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James P. Johnson

James P. Johnson February 1, 1894 - November 17, 1955) was a pianist and composer. With Lucky Roberts[?], Johnson was one of the originaters of the stride style of piano playing.

James Prince Johnson was born in New Brunswick, New Jersey. His family moved to New York City in 1908. His first professional engagement was at Coney Island in 1912.

Johnson's tune Charleston (which debuted in the Broadway show Runnin' Wild in 1923, although by some accounts Johnson had written years earlier) became one of the most popular tunes and arguably the definitive dance number of the Roaring 1920s. His other hits included "You've Got to be Modernistic", "Keep Off the Grass", "Old Fashioned Love", "A Porter's Love Song To A Chambermaid", "Carolina Shout", "If I Could Be With You (One Hour Tonight)", and "Snowy Morning Blues". He wrote music in many styles, including waltzes, ballet, symphonic pieces and light opera.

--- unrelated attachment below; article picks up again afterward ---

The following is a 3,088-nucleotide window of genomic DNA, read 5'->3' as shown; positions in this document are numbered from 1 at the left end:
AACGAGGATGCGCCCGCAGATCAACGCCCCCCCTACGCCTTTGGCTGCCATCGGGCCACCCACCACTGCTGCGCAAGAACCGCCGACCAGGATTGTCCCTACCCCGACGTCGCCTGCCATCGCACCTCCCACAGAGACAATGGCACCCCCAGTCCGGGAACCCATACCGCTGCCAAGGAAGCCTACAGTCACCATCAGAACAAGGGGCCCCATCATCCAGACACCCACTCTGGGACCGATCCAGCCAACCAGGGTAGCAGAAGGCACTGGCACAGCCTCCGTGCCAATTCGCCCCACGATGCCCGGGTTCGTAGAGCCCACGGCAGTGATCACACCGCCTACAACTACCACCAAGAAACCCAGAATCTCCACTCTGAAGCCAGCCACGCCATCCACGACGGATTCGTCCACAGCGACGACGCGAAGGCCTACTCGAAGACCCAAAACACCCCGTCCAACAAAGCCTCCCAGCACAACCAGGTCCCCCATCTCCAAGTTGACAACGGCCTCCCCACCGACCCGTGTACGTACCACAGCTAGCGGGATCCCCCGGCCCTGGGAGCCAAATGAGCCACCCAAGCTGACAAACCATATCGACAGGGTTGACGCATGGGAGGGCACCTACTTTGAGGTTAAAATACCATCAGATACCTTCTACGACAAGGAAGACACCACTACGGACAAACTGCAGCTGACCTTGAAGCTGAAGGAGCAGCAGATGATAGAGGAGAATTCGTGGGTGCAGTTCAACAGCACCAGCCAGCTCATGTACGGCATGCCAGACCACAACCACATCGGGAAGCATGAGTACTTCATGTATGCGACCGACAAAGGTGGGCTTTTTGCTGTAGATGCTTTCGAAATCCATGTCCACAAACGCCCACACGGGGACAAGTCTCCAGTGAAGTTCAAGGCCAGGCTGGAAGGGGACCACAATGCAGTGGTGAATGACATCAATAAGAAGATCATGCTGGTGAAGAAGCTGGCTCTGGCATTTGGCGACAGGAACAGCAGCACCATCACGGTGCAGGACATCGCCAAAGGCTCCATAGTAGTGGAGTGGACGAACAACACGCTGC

James P. Johnson served as mentor to Fats Waller. He was also an influence on such other pianists as Count Basie, Duke Ellington, George Gershwin, Art Tatum, and even Thelonious Monk.

Johnson retired from performing after a stroke in 1951. James P. Johnson died in Jamaica, New York[?].

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